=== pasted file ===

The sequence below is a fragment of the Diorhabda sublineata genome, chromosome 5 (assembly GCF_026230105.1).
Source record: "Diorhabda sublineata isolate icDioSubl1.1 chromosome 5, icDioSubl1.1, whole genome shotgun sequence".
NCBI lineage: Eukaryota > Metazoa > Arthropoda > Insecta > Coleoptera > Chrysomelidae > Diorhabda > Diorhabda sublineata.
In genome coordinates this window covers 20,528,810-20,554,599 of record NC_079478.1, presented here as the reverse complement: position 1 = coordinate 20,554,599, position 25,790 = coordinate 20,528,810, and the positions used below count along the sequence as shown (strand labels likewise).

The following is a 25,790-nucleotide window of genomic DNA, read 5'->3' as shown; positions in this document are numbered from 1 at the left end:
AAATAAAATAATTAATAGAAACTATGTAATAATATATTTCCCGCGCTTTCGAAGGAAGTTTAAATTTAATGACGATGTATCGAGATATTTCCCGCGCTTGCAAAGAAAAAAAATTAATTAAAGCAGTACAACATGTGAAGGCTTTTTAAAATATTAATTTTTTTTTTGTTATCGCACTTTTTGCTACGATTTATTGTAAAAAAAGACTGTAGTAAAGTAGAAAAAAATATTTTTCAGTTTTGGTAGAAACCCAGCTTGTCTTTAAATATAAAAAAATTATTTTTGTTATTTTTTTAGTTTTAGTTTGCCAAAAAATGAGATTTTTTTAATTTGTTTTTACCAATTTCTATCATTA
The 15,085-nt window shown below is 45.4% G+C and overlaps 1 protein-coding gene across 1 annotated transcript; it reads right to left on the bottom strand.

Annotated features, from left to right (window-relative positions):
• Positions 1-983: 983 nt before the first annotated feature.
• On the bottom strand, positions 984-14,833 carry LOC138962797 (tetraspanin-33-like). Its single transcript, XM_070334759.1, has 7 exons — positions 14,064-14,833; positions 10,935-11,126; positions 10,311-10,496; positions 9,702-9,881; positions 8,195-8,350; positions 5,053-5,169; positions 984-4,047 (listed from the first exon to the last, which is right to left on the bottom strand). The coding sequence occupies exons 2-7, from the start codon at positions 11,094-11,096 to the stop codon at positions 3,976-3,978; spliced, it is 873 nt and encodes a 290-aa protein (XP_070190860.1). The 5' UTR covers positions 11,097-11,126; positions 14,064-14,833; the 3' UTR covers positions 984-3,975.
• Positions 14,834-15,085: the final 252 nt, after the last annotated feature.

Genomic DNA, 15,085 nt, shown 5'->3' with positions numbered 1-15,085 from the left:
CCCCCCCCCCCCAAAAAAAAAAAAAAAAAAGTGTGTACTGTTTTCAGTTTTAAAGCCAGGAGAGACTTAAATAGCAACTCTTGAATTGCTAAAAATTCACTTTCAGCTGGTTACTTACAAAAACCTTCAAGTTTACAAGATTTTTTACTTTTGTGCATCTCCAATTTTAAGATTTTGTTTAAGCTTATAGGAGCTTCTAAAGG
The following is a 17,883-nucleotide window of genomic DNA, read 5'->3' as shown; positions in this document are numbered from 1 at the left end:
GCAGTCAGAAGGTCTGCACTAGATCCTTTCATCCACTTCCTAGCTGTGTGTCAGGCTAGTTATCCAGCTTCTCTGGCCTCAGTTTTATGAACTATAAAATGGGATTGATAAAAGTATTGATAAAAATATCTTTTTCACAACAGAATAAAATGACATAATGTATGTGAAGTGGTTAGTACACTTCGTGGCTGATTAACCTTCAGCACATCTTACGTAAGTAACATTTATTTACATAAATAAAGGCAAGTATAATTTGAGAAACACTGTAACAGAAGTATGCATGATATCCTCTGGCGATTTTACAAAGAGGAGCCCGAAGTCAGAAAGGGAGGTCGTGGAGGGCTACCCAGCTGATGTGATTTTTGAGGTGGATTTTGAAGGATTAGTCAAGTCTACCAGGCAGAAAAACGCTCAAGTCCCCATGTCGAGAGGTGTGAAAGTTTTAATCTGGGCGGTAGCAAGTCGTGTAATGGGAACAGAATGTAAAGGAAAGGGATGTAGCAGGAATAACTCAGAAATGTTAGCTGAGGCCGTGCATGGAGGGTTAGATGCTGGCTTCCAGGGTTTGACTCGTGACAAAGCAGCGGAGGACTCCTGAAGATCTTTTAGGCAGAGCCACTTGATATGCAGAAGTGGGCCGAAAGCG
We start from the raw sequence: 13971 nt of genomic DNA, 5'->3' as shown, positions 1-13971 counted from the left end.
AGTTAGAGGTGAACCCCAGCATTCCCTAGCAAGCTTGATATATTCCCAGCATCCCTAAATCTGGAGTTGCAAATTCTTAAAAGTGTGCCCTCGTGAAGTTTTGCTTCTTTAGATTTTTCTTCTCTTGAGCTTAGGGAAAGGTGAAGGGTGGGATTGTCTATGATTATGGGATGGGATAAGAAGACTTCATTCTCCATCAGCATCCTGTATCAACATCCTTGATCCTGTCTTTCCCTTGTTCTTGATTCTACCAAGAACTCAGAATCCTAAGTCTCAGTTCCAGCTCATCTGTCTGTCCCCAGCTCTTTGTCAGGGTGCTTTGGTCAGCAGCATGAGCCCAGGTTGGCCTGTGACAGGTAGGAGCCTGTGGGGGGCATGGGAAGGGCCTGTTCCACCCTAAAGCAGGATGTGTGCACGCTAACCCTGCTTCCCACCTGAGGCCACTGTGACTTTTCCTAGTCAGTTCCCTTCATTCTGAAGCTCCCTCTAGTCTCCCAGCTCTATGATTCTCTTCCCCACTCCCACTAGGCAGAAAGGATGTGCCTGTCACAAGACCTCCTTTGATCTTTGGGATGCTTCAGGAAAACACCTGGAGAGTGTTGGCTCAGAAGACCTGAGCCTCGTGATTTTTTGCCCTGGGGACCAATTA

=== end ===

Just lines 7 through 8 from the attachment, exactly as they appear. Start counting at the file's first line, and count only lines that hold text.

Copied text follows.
The 15,085-nt window shown below is 45.4% G+C and overlaps 1 protein-coding gene across 1 annotated transcript; it reads right to left on the bottom strand.

Annotated features, from left to right (window-relative positions):